In some cases, a car or truck accident victim may assume that because another driver received a ticket, that other driver is automatically liable (or “guilty”) for causing the accident. In other instances, the victim may be upset that even though the other driver caused the accident, the other driver did not even receive a ticket.
It’s important to understand that the scope of many law enforcement investigations is limited to determining whether a violation of the law occurred and whether a prosecution will be initiated. In many cases, the actions of a driver at fault may not be a violation of the law, or the police officer may not have enough evidence to charge the person with a violation of the law.
As an example, in a car crash involving two cars crash in the middle of an intersection, if there are no witnesses to the accident, it may be difficult or impossible to determine which of the cars may have ran the red light. In this instance, the investigating officer may not give either driver a ticket.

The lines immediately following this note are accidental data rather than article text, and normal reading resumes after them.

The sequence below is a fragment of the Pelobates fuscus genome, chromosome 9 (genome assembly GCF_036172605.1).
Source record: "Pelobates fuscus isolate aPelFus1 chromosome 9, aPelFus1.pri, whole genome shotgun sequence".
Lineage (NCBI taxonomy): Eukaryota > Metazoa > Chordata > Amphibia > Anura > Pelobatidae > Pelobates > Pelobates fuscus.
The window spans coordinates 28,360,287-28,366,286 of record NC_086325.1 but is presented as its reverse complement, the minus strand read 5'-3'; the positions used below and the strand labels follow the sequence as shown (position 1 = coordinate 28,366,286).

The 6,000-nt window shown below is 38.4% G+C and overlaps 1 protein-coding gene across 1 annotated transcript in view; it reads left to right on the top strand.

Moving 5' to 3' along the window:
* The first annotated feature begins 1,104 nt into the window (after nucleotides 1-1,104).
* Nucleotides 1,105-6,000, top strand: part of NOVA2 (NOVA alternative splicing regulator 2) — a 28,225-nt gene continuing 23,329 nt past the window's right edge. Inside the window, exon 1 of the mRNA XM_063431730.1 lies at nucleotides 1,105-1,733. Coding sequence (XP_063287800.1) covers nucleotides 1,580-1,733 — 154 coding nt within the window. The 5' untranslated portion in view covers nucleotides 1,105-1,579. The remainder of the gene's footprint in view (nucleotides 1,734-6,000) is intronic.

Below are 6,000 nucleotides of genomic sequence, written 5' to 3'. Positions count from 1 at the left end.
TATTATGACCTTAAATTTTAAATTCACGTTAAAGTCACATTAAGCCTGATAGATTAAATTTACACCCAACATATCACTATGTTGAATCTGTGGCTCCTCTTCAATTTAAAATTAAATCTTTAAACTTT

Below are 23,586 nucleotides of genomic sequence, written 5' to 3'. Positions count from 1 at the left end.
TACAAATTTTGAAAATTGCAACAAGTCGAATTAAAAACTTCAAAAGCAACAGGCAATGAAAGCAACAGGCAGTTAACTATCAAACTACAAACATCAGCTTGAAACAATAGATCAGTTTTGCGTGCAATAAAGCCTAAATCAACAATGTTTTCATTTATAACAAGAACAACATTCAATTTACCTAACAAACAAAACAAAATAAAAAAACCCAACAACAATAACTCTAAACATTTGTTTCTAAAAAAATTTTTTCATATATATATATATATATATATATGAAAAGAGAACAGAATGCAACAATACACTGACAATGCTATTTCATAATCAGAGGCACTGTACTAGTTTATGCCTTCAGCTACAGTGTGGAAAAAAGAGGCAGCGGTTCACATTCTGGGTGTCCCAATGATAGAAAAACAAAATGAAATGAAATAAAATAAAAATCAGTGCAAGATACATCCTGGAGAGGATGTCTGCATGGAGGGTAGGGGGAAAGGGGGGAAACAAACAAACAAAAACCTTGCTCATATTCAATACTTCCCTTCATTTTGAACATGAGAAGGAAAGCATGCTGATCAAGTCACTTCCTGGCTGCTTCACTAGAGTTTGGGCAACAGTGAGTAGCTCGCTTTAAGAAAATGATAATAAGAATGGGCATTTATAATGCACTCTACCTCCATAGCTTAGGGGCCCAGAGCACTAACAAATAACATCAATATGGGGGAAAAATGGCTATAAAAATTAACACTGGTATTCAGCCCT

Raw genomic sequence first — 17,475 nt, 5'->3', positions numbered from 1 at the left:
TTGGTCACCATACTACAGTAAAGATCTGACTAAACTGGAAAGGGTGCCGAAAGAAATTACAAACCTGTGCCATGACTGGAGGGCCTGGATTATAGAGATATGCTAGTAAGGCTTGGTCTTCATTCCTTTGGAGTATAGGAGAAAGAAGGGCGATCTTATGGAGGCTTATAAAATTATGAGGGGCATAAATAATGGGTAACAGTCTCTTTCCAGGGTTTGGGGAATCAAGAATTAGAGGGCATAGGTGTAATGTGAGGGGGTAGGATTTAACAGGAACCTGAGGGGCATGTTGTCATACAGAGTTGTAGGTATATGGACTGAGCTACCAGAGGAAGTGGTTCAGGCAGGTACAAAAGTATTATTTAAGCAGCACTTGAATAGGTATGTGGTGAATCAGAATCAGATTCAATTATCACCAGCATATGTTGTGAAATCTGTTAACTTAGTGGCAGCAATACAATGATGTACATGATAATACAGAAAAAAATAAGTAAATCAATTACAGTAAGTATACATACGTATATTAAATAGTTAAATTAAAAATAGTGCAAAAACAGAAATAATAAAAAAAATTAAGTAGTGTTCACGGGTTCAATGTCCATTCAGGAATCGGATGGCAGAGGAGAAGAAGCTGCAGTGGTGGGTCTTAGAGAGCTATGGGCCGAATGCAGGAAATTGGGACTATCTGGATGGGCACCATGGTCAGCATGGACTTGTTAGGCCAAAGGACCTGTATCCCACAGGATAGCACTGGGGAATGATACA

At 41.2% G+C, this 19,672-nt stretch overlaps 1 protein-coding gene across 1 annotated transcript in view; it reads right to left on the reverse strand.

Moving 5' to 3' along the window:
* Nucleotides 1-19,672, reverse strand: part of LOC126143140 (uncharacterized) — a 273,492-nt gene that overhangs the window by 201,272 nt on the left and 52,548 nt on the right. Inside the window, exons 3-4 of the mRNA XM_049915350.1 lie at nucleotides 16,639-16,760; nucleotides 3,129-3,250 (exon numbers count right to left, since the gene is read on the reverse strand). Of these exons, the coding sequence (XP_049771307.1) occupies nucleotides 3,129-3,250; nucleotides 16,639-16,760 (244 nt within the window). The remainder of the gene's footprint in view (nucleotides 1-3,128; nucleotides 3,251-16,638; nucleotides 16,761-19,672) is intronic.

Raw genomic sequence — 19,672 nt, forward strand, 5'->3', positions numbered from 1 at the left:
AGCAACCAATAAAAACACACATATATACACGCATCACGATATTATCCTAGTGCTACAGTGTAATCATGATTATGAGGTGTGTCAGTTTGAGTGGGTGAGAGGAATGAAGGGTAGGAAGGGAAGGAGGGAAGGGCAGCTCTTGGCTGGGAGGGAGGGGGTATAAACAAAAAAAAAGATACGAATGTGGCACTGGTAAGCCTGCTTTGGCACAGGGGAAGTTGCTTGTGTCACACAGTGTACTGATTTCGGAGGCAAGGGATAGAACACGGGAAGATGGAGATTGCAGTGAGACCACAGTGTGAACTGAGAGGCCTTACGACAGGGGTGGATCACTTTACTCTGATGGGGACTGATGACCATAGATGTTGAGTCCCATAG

In all cases, it is not the role of law enforcement to assess the damages that may have been caused. Thus while an accident report may be important in helping to establish fault, the report itself is not going to “prove” liability. Liability is only proven in court when a jury determines who is liable.
Find out How We Investigate Accidents to Prove Fault
While our Firm has years of experience in investigating car and truck accidents, the facts and circumstances of every case are unique. We therefore seek to learn all we can about every aspect of each accident, and we hire accident reconstructions and other experts to assist us.
If you’ve been injured in a car or truck accident, or a family member has been killed, I would invite you to call me so that I can learn about your case.
There is no fee or obligation for this private consultation, and if we accept your case, we will do so on the contingency basis, which means that you will not owe us for any fees until and unless we recover damages for you.